Millennials usher in a new wave of wedding traditions

Published on November 25, 2019

The millennial generation is changing the way we think about weddings. A new study of 1,850 newlyweds revealed which traditions millennials embrace and reject. The study also sheds light on who’s paying for the wedding and reception. And identifies which new trends millennials love most.

Millennials reject “traditional” weddings

Millennial weddings look different. Fewer couples have religious ceremonies, officiants and venues. Instead, they opt for non-traditional locations and spaces. In fact, less than half of millennials participated in the majority of so-called wedding traditions on their big days. The most common traditional wedding elements millennials still embrace include wedding cakes (71%), white wedding dresses (62%), and flower girls (57%). The study revealed millennials reject most traditions including traditional vows, same-sex bridal parties, receiving lines, and garter tosses.

Millennial couples are forging forward with a path of independence. Fewer couples are getting a parent’s blessing before popping the question. The study found that two-in-five couples didn’t speak to their significant other’s family before proposing. And when millennials get engaged, over half stay engaged for more than a year before tieing the knot. The study found the average engagement lasts 13 months for millennial couples.

Who pays for millennial weddings?

The bride’s family traditionally pays for the wedding. It’s a so-called tradition that’s adapted over the years. It started centuries ago when the bride’s family had to pay off the groom’s family in the form of a dowry. Now, however, millennials are changing that. The survey revealed roughly half of couples pay for their own wedding. Those that do, said they split the costs evenly between the bride and groom to the tune of $11,000. The top wedding day expenses couples split include the honeymoon, photography and videography, ceremony and reception, rehearsal dinner and the wedding dress. Surprisingly, the study found one in four couples bought and paid for the wedding dress together.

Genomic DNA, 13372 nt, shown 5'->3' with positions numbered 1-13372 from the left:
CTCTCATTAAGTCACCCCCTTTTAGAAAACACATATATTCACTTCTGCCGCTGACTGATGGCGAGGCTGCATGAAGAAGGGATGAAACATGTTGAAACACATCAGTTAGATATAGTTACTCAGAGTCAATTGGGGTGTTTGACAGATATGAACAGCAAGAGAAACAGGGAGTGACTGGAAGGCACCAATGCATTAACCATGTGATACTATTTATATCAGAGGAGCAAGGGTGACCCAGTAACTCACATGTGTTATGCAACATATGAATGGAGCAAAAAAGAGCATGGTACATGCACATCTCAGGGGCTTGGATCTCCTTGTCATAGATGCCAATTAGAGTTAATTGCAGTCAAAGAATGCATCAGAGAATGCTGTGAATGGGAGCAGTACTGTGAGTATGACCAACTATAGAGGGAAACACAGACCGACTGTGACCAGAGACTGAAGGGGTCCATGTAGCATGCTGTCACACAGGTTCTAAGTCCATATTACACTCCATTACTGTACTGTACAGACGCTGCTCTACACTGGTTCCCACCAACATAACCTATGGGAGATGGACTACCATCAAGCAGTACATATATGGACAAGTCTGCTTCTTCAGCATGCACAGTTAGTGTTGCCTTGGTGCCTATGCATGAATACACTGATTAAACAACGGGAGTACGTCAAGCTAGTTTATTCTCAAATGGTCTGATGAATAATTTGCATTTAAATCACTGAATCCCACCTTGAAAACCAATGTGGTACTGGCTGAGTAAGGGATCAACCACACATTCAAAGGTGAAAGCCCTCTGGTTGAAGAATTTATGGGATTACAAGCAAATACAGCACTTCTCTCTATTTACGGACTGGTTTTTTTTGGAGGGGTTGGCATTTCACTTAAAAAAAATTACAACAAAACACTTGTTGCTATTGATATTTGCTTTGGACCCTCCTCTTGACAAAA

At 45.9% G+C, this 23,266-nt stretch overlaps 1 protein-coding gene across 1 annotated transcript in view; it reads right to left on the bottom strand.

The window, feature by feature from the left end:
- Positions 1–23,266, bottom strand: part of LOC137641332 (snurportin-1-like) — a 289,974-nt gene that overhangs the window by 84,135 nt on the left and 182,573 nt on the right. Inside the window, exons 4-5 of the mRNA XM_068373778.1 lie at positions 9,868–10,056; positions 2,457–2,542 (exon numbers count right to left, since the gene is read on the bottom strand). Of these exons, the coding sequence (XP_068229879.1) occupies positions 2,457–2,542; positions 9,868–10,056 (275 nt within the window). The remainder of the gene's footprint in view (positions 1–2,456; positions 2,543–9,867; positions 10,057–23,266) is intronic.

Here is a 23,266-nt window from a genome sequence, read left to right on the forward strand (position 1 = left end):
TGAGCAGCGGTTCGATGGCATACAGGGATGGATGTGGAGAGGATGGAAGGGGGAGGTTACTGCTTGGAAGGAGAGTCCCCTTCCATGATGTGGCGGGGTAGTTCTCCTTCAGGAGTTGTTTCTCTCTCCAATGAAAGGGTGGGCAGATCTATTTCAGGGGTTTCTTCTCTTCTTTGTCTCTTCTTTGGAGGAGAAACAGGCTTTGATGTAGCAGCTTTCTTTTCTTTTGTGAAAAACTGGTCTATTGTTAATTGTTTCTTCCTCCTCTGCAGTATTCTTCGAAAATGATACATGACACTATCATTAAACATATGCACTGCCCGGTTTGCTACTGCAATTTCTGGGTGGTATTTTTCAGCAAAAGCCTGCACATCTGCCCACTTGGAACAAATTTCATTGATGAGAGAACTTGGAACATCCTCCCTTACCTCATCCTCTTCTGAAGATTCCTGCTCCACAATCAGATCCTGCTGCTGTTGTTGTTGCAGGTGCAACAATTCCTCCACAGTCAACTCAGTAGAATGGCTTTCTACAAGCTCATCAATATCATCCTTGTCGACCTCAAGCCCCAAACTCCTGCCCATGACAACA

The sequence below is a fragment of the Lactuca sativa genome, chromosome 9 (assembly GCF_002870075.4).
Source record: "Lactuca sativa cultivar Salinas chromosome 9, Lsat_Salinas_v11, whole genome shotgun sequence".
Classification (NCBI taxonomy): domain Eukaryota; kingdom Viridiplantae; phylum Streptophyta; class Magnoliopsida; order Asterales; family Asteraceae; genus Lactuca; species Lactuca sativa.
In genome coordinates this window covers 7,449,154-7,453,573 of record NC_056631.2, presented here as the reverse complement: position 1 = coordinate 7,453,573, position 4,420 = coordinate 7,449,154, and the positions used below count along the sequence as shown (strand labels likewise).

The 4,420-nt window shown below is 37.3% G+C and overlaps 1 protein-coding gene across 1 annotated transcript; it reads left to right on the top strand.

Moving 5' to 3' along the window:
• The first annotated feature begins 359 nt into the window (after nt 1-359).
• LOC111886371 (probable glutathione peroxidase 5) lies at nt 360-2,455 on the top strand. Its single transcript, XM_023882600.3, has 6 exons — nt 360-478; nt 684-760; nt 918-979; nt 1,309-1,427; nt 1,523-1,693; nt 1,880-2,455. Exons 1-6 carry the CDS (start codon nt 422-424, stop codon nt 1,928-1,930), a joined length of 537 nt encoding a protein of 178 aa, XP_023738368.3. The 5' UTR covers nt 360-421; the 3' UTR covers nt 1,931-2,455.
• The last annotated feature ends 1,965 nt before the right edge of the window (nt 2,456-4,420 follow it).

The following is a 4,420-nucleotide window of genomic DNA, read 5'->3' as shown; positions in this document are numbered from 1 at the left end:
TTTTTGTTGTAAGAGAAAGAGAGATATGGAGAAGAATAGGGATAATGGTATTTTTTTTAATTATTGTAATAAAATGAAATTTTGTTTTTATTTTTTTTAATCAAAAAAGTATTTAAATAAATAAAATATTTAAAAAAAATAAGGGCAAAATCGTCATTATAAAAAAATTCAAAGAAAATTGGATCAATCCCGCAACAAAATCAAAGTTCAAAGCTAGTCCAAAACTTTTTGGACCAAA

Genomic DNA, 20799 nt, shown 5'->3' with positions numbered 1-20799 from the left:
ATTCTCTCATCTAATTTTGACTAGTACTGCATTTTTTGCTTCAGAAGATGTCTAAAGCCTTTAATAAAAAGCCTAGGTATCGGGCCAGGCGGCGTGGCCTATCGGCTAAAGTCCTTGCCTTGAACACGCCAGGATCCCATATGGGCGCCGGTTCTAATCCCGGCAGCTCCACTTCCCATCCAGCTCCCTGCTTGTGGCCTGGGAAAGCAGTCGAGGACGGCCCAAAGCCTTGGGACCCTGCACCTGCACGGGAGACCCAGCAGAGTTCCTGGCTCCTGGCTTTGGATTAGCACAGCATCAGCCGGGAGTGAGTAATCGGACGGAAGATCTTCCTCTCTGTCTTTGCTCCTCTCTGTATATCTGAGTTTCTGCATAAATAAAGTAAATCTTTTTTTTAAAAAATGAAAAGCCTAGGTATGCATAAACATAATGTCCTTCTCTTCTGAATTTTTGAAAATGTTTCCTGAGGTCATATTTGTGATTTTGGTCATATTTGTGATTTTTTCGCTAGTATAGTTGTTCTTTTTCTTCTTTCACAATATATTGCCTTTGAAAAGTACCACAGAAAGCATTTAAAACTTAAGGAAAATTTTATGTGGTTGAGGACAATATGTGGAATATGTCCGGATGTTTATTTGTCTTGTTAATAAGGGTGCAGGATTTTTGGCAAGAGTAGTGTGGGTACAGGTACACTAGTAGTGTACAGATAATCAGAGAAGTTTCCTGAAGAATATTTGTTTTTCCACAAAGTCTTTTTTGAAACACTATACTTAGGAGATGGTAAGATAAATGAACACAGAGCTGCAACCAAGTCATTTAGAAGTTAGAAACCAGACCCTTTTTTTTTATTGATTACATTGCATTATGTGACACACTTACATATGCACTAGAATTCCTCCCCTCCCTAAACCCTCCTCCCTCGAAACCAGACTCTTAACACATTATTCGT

New millennial wedding trends

If millennials are phasing out so-called “traditions,” what are they replacing them with? One of the top new wedding trends is an after-party when the reception concludes. The study found 38-percent of couples threw an after-party so their guests could keep celebrating even when the reception ended. Another popular new trend is self-written vows. The study revealed the majority of millennials didn’t recite traditional or religious vows. Instead, couples articulate their own thoughts and feelings as they pledge their lives to one another.

Millennials may be less superstitious than their parents. It used to be considered bad luck to see the bride before the ceremony. Now, millennials have embraced the “first look.” A private moment between bride and groom, often captured by their photographer or videographer, before they say “I do.”

More millennials are tracking their big days with wedding hashtags. One in four couples created a wedding hashtag for guests to use. When they did, 90-percent said their guests used them!

Between October 4th and October 9th, 209, Jean Dousset surveyed 1,850 people who married within the past five years. The respondents are 40-percent male, 60-percent female. The average age of the respondent is 32.

Lead photo credit: Josh Constine, via Twitter.

Tricia Harte is a Columnist at GritDaily. Her column focuses on brands and emerging technology. She is a former reporter for FOX59 News.

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